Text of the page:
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Intensive Trans-Atlantic Debate Over U.S. Tactical Nukes in Europe

Feb. 26, 2015 (EIRNS)—In line with Lyndon LaRouche’s past 48 hours’ discussion about the danger of limited nuclear war targeted against Russia and China, and contained within the Eurasian region, a fierce debate has been underway among nuclear weapon and disarmament specialists on both sides of the Atlantic.

In the aftermath of an Obama Administration decision in mid-2013 to allocate significant defense funds to modernization of America’s nuclear triad, including the modernization of its arsenal of tactical nuclear weapons in Europe, increasing calls have been issued for the U.S. to withdraw all of its tactical nuclear weapons in Europe, because they represent a dangerous and counter-productive use of limited defense dollars.

The U.S. is upgrading the existing B-12 tactical nuclear weapons in a way that increases their range and their accuracy, blurring the lines between nuclear and conventional weapons, and violating the Intermediate-Range Nuclear Force (INF) Treaty, which bars the deployment of such weapons in Europe. By adding “tail kits” to the existing B-12 tactical nuclear weapons, the accuracy of the weapons is greatly enhanced, making it possible to reduce the mega-tonnage of the nuclear explosives. The plans to deploy the new B-61-12 tactical nukes on the F-35 stealth fighters, due to be deployed to Europe in the coming years, means that the smaller-scale nuclear warheads can be launched against targets deep inside Russia.

All of this, critics have been warning, increases the possibility of a limited nuclear war being launched, which, they argue, will lead inevitably to an escalation to full-scale nuclear confrontation at the level of annihilation.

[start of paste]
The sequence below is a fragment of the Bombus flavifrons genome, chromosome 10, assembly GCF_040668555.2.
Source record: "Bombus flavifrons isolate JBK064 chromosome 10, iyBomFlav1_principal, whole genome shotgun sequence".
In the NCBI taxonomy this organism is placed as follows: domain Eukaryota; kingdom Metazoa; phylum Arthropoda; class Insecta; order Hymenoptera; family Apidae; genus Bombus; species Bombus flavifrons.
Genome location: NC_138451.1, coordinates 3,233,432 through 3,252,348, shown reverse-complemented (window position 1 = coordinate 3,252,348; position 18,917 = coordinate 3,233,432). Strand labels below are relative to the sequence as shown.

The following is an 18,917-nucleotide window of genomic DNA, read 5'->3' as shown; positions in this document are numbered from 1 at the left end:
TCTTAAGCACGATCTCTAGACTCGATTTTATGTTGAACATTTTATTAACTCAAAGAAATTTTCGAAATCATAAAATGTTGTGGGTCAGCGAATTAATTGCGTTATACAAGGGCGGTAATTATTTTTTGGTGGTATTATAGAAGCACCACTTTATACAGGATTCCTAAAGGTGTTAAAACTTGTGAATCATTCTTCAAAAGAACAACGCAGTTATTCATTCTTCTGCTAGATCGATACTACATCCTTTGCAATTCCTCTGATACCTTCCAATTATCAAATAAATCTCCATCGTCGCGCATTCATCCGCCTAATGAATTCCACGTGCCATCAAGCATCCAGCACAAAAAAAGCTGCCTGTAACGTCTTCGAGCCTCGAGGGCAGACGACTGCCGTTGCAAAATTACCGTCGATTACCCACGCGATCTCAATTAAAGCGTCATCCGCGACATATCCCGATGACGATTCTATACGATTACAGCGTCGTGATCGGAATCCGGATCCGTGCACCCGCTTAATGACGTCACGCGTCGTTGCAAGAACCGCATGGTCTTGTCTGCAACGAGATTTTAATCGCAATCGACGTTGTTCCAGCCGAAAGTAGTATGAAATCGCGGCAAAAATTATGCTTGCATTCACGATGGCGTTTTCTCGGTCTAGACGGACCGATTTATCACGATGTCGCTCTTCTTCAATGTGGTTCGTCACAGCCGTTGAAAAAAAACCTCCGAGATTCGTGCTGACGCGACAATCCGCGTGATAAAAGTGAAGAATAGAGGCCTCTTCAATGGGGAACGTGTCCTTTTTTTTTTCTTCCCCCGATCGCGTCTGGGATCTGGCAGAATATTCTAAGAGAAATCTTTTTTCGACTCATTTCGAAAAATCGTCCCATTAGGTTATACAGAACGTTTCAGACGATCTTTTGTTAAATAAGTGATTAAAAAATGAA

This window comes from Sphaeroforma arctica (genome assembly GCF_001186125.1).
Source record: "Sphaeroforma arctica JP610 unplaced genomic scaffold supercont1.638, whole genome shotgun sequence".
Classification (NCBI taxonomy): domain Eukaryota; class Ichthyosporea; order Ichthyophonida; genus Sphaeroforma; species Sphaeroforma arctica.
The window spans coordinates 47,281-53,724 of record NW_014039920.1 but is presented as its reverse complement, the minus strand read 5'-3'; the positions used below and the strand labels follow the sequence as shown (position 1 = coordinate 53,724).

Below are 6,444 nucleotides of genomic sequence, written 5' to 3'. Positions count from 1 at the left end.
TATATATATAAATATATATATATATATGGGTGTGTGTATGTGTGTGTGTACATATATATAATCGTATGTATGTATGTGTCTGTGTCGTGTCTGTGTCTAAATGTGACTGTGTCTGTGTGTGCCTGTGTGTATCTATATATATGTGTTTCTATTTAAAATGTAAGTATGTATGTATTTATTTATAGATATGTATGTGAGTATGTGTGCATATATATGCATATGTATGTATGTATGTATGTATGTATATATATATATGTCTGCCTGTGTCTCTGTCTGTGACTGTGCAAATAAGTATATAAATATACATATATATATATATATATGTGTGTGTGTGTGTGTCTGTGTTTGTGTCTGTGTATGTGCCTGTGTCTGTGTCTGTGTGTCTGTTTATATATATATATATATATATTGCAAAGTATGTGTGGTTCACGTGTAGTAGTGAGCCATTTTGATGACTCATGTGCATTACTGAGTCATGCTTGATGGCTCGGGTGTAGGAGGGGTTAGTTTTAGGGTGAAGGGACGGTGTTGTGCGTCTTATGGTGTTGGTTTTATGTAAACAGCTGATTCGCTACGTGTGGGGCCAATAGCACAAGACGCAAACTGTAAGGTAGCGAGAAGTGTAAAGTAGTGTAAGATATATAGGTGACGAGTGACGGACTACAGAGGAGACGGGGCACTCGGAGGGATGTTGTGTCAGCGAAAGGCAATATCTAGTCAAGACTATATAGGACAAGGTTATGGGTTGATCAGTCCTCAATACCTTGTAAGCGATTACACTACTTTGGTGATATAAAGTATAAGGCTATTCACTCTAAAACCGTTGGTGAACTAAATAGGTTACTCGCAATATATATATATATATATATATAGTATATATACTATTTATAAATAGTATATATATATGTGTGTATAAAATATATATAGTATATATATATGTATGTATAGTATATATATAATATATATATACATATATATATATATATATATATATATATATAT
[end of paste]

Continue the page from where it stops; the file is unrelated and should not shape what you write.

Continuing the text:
In the July/August 2014 issue of the CFR’s Foreign Affairs journal, Barry Blechman and Russell Rumbaugh wrote “Bombs Away—The Case for Phasing Out U.S. Tactical Nukes in Europe.” A similar argument, detailing the modernization of the B-61s, was presented Nov. 6, 2013 in Spiegel Online by Markus Becker, who recently wrote of the increased dangers of nuclear war coming from the Ukraine crisis. Becker’s piece was headlined “Nuclear Arsenal: U.S. to Turn Old Bombs into All-Purpose Weapons.”

Hans Kristensen, of the Federation of American Scientists (FAS), has been writing warnings about the tendency to push for limited nuclear war in the European and Eurasian theater for the past several years, most recently in a Sept. 3, 2014 article in the Bulletin of the Atomic Scientists under the title “Why NATO should eliminate its tactical nukes, despite Russian belligerence.” He was the author of a comprehensive review of the U.S. and NATO tactical and short-range nuclear weapons arsenals around the globe for the FAS in May 2012, titled “Non-Strategic Nuclear Weapons.” In the study, he warned that such new weapons systems create a greater danger of the outbreak of nuclear war.

Germany, among other European nations, has been calling for the U.S. to withdraw all tactical nukes from Europe. There are currently 180 U.S. tactical nuclear bombs in NATO countries—Germany, Italy, Netherlands, Belgium, and Turkey. All of these are older versions of the B-61, which will replaced in the next years with the new versions, which effectively convert them into intermediate-range nuclear weapons.

While there have been few unclassified papers explicitly arguing for the viability of limited nuclear war against Russia and/or China in the Eurasian theater, the decision to go ahead with the “modernization fix” of the B-61 and the Obama decision to allocate $335 billion over the next decade for modernization of the U.S. thermonuclear arsenal, sufficiently makes the point.